Date of Award

2016

Document Type

Open Access Dissertation

Degree Name

Doctor of Philosophy in Computer Science (PhD)

Administrative Home Department

Department of Computer Science

Advisor 1

Charles Wallace

Committee Member 1

Linda Ott

Committee Member 2

Mary Beth Rosson

Committee Member 3

Janet Burge

Committee Member 4

Lauren Bowen

Abstract

Some of the greatest challenges in the relatively new field of software development lie in the decidedly old technology of communication between humans. Software projects require sophisticated and varied communication skills because software developers work in a world of incomplete, imperfect information where teams evolve rapidly in response to evolving requirements and changing collaborators. While prescriptive models for software process such as Agile suggest ways of doing, in reality these codified practices must adapt to the complexities of a real workplace. Patterns, rather than rules of behavior within software process are more suitable to the varied and mutable nature of software development. Software development communities are also learning communities, attempting to sustain themselves through internal ambiguity and external changes.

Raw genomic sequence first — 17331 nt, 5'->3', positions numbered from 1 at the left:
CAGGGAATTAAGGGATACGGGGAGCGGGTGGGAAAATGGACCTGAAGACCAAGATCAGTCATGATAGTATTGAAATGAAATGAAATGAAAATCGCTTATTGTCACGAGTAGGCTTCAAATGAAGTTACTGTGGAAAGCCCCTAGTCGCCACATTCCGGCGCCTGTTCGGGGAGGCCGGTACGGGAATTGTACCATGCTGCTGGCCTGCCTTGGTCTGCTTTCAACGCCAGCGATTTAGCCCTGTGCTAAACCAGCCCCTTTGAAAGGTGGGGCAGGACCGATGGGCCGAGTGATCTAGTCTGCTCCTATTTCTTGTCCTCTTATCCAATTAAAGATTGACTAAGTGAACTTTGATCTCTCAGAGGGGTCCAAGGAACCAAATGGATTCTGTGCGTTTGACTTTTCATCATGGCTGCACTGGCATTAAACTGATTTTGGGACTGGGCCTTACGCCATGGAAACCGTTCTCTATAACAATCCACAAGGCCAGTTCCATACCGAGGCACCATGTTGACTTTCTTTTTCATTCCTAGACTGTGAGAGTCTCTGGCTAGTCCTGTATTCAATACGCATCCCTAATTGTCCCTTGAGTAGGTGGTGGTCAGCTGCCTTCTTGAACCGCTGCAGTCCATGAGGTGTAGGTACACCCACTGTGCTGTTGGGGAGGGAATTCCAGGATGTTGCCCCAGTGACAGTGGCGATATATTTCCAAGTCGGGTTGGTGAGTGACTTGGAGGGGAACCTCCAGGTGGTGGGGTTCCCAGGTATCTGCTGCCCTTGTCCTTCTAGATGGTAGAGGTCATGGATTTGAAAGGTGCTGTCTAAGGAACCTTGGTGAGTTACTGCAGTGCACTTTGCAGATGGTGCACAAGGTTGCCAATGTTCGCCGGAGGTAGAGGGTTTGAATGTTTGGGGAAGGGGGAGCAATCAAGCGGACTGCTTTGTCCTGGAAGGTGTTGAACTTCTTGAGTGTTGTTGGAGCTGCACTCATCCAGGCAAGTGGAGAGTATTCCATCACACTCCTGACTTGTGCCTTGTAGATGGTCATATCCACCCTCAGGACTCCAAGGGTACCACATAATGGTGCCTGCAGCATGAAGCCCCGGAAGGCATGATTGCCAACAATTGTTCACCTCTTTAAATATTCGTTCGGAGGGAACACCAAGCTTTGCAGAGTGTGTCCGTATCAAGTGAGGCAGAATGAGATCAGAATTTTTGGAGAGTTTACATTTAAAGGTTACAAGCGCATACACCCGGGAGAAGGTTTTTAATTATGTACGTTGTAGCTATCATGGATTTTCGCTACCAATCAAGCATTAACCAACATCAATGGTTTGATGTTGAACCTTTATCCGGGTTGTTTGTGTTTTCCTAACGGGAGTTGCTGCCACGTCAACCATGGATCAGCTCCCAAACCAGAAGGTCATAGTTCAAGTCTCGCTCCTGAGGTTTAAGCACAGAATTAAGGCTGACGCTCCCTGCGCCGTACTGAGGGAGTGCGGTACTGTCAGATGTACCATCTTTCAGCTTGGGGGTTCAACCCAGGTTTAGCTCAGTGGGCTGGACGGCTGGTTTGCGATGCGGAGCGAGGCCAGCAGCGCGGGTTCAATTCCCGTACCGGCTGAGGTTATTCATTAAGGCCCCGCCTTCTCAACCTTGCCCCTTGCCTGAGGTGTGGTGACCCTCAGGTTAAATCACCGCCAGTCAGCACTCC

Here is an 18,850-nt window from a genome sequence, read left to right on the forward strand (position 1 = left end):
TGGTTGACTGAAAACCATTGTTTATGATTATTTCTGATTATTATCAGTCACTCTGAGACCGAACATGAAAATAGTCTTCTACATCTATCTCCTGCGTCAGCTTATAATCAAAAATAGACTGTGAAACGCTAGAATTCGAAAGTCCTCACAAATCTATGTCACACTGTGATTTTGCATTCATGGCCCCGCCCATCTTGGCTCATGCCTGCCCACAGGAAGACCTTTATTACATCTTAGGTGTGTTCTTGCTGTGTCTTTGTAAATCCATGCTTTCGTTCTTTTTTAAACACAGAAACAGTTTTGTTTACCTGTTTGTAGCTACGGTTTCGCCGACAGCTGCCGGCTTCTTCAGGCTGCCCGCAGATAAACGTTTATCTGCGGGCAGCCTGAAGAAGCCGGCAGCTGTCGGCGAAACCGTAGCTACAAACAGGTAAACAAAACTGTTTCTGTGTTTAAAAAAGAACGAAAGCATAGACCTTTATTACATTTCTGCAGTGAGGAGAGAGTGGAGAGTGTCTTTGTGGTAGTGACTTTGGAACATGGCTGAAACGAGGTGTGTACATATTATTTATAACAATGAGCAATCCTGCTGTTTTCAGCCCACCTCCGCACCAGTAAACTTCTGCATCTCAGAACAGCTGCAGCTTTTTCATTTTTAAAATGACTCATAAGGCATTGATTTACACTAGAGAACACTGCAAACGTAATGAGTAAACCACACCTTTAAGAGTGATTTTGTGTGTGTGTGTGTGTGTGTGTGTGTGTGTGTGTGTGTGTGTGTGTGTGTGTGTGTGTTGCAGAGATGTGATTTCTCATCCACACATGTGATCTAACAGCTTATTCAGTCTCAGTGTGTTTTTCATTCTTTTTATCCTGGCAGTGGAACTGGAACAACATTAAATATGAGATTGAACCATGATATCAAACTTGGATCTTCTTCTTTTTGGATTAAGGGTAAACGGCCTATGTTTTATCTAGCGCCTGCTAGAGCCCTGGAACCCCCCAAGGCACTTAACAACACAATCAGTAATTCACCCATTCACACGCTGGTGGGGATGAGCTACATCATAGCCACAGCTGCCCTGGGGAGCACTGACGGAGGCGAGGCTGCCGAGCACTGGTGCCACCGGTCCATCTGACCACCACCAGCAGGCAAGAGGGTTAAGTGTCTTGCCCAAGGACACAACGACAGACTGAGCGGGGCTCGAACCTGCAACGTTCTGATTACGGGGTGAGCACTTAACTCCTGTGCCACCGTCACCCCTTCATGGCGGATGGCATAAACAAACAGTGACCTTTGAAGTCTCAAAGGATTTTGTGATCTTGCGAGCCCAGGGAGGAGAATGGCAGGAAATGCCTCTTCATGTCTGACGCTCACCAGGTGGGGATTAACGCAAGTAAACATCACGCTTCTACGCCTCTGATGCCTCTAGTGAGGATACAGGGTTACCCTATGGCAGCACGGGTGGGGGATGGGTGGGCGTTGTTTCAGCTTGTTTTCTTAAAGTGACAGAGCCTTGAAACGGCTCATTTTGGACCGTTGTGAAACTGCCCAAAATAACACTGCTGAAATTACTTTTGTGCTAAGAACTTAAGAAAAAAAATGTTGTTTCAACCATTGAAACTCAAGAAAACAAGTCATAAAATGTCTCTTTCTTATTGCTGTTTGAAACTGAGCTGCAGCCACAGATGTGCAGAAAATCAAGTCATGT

We study different types of software development communities to fulfill our goal of understanding how these communities implement and evolve different communication strategies to sustain themselves through change. We observe student software development projects, open source software development, and a professional, rigorously Agile software development community. We employ Wenger's concept of Community of Practice to frame our understanding, especially focusing on the notions of identity, participation, reification, negotiation of meaning and trajectory of the participants of the software development communities. From these different sources, we identify the emergent themes of mentoring and knowledge management as critical for sustainable communities.

Through our long running, immersive, participant observer, ethnographic study of the Agile software development community, we contribute both a quantitative and qualitative analysis of the their communication practices and depict the evolving nature of their onboarding and mentoring strategies. We share our experience of implementing such an immersive industry ethnographic study. We employ a pattern language approach to capturing, analyzing and representing our results, thereby contributing and relating to the larger bodies of work in Scrum and Organizational Patterns.

This work also informs our concurrent efforts to enhance our undergraduate computer science and software engineering curriculum, exposing students to the communication challenges of real software development and help them to develop skills to meet these challenges through practice in inquiry, critique and reflection.